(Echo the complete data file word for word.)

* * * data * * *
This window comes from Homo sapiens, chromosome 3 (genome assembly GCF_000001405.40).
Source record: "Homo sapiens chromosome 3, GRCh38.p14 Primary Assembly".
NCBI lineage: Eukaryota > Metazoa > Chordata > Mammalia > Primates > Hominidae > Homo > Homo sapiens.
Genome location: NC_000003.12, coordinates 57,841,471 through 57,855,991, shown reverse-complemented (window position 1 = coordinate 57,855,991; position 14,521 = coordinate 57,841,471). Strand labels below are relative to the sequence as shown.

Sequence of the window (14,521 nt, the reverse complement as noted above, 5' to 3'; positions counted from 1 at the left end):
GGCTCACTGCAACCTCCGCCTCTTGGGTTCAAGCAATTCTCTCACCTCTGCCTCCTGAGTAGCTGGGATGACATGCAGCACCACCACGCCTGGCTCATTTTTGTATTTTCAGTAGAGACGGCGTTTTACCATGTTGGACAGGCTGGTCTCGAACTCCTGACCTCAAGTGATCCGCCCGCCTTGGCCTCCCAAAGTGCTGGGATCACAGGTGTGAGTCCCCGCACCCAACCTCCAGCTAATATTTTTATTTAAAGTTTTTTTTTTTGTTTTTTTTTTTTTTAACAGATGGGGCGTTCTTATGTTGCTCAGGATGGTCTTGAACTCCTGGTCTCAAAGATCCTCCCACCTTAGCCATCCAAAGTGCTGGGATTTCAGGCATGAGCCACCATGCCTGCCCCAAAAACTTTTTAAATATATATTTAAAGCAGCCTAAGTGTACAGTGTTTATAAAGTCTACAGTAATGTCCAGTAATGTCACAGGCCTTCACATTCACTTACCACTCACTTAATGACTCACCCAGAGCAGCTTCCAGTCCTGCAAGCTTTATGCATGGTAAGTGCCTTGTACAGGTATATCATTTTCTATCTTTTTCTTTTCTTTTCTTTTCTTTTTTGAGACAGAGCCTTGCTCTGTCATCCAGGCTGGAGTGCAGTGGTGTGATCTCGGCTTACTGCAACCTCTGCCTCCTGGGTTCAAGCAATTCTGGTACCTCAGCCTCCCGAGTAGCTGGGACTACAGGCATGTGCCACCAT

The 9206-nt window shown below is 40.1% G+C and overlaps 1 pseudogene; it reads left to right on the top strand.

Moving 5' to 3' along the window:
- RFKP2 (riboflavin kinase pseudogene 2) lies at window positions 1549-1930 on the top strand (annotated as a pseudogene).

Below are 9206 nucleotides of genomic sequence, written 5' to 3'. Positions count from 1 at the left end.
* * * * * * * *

This window comes from Homo sapiens, chromosome 3 (genome assembly GCF_000001405.40).
Source record: "Homo sapiens chromosome 3, GRCh38.p14 Primary Assembly".
NCBI lineage: Eukaryota > Metazoa > Chordata > Mammalia > Primates > Hominidae > Homo > Homo sapiens.
Genome location: NC_000003.12, coordinates 57,841,471 through 57,855,991, shown reverse-complemented (window position 1 = coordinate 57,855,991; position 14,521 = coordinate 57,841,471). Strand labels below are relative to the sequence as shown.

Sequence of the window (14,521 nt, the reverse complement as noted above, 5' to 3'; positions counted from 1 at the left end):
GGCTCACTGCAACCTCCGCCTCTTGGGTTCAAGCAATTCTCTCACCTCTGCCTCCTGAGTAGCTGGGATGACATGCAGCACCACCACGCCTGGCTCATTTTTGTATTTTCAGTAGAGACGGCGTTTTACCATGTTGGACAGGCTGGTCTCGAACTCCTGACCTCAAGTGATCCGCCCGCCTTGGCCTCCCAAAGTGCTGGGATCACAGGTGTGAGTCCCCGCACCCAACCTCCAGCTAATATTTTTATTTAAAGTTTTTTTTTTTGTTTTTTTTTTTTTTAACAGATGGGGCGTTCTTATGTTGCTCAGGATGGTCTTGAACTCCTGGTCTCAAAGATCCTCCCACCTTAGCCATCCAAAGTGCTGGGATTTCAGGCATGAGCCACCATGCCTGCCCCAAAAACTTTTTAAATATATATTTAAAGCAGCCTAAGTGTACAGTGTTTATAAAGTCTACAGTAATGTCCAGTAATGTCACAGGCCTTCACATTCACTTACCACTCACTTAATGACTCACCCAGAGCAGCTTCCAGTCCTGCAAGCTTTATGCATGGTAAGTGCCTTGTACAGGTATATCATTTTCTATCTTTTTCTTTTCTTTTCTTTTCTTTTTTGAGACAGAGCCTTGCTCTGTCATCCAGGCTGGAGTGCAGTGGTGTGATCTCGGCTTACTGCAACCTCTGCCTCCTGGGTTCAAGCAATTCTGGTACCTCAGCCTCCCGAGTAGCTGGGACTACAGGCATGTGCCACCAT

The 9206-nt window shown below is 40.1% G+C and overlaps 1 pseudogene; it reads left to right on the top strand.

Moving 5' to 3' along the window:
- RFKP2 (riboflavin kinase pseudogene 2) lies at window positions 1549-1930 on the top strand (annotated as a pseudogene).

Below are 9206 nucleotides of genomic sequence, written 5' to 3'. Positions count from 1 at the left end.